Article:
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Monday, March 08, 2010

Netflix and the Long Wait

The movie studios constantly complain about lower and lower ticket sales, yet don’t notice that the more they raise prices the less likely people are to sit in a theatre shoulder to shoulder, with talking people, heads in front, and an overpriced super large soda with popcorn. We now have plasma TV’s, surround sound systems, and beer at home. We also have Netflix. Netflix is of course contributing to brick and mortar video stores closing down, since they allow us to be even lazier and just log into a computer to get the movies we want to show up in our mailbox. Or even better, stream over the internet to our television.

The problem with this of course is new releases usually involve a long wait. I’ve had both Zombieland and The Hangover in the number 1 & 2 positions in my queue since they came out on DVD weeks ago. I could go buy them, but the costs of an actual DVD isn’t worth it. I could pay iTunes, Playstation, or Amazon the rental fee to download and watch it. But I’m paying Netflix a monthly subscription and don’t feel I should have to pay more just to watch a movie that they offer. So what I end up doing that most people are doing these days is, I download it from the internet for free, or find a friend who has already done that and copy it from him. This is free to me, and relatively easy to do. The movie studios need to wake up and see that the more they go after individuals for downloading movies illegally, they worse press they are going to get, and the more they are going to motivate a few intelligent individuals to come up with ways around the copy write protections they put into place. They need to set ticket prices at a rate that motivates people to go to the theatre, and they need to sell DVD’s to companies like Netflix at a rate that allows them to stock up on the movies. And Netflix needs to realize that they can’t keep movies on “long wait” forever, or people are going to start cancelling subscriptions and going elsewhere. I’ve got quite a few friends who don’t use Netflix or Blockbuster. Not because they have a problem with the cost, but because it’s just as easy, and usually quicker to get new releases via other methods.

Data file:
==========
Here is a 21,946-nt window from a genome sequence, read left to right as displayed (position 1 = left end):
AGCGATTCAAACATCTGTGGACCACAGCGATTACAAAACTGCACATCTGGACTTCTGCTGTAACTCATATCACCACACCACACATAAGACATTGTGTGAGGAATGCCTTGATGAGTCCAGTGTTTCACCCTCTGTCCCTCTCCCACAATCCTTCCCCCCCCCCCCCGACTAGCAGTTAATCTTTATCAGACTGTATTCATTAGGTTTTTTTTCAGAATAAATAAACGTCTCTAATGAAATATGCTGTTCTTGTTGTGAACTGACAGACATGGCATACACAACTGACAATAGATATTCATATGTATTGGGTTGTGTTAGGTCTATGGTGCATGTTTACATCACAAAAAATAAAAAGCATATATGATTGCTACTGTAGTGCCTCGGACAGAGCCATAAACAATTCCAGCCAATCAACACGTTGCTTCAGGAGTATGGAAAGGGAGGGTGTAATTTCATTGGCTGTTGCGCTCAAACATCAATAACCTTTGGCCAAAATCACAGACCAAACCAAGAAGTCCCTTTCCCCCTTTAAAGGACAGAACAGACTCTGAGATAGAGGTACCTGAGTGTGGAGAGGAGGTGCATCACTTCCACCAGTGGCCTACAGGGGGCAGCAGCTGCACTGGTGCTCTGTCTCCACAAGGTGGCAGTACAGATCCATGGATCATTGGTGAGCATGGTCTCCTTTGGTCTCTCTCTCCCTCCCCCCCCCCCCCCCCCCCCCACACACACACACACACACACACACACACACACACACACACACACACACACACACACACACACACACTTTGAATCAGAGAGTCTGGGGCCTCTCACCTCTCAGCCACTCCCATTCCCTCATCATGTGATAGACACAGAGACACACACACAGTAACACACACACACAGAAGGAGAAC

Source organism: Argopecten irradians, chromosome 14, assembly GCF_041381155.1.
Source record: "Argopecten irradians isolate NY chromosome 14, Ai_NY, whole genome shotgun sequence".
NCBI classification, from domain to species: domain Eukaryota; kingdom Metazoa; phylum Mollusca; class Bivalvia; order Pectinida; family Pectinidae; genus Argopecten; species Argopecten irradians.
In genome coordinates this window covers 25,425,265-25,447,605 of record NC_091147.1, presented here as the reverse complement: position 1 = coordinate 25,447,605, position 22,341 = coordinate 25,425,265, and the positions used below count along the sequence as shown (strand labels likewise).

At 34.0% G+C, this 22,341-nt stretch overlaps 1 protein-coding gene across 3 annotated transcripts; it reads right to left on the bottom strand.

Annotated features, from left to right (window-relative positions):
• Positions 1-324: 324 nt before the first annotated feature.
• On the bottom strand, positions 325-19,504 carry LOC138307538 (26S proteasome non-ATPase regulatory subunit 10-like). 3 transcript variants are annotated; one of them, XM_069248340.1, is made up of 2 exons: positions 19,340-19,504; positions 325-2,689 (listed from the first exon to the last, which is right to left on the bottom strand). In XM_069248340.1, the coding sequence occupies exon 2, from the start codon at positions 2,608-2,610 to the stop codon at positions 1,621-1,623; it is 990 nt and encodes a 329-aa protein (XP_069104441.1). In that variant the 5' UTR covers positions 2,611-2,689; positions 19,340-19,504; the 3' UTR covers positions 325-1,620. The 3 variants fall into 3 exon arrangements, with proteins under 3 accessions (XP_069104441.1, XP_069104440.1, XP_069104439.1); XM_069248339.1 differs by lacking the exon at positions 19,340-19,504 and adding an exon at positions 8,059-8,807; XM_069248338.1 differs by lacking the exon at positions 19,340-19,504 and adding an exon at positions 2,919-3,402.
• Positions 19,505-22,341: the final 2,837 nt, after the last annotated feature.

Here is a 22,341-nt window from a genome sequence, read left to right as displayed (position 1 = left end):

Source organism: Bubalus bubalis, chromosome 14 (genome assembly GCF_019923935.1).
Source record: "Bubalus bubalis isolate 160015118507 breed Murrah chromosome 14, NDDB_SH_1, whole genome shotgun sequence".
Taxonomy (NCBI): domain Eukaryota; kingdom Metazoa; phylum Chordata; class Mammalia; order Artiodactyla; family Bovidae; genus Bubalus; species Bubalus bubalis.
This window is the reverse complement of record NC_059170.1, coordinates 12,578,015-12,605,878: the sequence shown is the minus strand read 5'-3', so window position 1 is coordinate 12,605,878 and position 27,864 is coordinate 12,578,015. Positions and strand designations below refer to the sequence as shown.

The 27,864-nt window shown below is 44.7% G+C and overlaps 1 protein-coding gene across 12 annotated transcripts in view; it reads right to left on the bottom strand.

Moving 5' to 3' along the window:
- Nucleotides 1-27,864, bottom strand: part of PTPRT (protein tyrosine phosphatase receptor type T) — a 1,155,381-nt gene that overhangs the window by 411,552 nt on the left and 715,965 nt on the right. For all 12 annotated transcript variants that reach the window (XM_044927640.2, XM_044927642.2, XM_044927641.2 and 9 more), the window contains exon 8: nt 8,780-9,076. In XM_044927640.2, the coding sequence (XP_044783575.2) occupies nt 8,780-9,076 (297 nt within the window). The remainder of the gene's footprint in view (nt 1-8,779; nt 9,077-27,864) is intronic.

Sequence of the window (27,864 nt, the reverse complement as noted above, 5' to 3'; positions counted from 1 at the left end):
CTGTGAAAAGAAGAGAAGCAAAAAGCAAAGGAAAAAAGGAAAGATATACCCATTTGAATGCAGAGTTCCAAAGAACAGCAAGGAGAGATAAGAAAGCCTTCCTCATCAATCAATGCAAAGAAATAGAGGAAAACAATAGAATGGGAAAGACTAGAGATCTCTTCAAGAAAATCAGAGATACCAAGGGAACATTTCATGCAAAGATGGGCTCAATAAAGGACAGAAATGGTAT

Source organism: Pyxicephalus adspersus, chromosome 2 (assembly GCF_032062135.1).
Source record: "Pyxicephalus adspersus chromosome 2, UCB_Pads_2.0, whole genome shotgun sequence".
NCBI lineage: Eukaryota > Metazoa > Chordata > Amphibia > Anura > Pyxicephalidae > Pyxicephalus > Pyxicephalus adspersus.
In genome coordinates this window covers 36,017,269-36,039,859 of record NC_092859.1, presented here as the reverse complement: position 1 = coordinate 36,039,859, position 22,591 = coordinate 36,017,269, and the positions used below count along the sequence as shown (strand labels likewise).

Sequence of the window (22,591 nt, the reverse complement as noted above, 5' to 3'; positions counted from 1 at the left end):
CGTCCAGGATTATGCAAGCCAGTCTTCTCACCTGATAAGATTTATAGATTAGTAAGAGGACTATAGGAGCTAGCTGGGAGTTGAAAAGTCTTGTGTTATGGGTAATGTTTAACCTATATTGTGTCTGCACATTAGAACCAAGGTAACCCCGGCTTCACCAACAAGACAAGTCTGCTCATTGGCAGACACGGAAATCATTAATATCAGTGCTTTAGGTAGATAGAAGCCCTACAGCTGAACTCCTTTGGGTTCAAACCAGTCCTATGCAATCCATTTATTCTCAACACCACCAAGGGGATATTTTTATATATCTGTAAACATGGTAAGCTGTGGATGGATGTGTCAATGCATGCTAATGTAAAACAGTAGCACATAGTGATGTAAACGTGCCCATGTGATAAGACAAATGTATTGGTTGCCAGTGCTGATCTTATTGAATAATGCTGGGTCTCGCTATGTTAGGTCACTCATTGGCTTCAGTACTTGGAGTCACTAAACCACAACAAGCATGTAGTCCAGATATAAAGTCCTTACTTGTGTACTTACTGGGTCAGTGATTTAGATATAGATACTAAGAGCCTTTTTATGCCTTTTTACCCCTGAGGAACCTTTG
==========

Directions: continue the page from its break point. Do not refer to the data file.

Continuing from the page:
3 comments:

rooster said...

I have never had to wait more than a week after release with Netflix. I love having full quality and not risking the RIAA suing my ass.

Quorri Scharmyn said...

The downloaded versions are often very high quality and you often can't tell the difference between them and what you would get from Netflix, especially if you're comparing it to streaming Netflix....

But, I'm sure the movie theatres could come up with 1,001 reasons why they can't afford to cut down prices on their offerings....even though they would definitely find a way to do it if some giant chain suddenly started offering the same products at half the price. Bastards.

CM said...

I'll agree with you on the quality, but if there is one thing we have learned from MP3's is that people will accept lower quality for convience.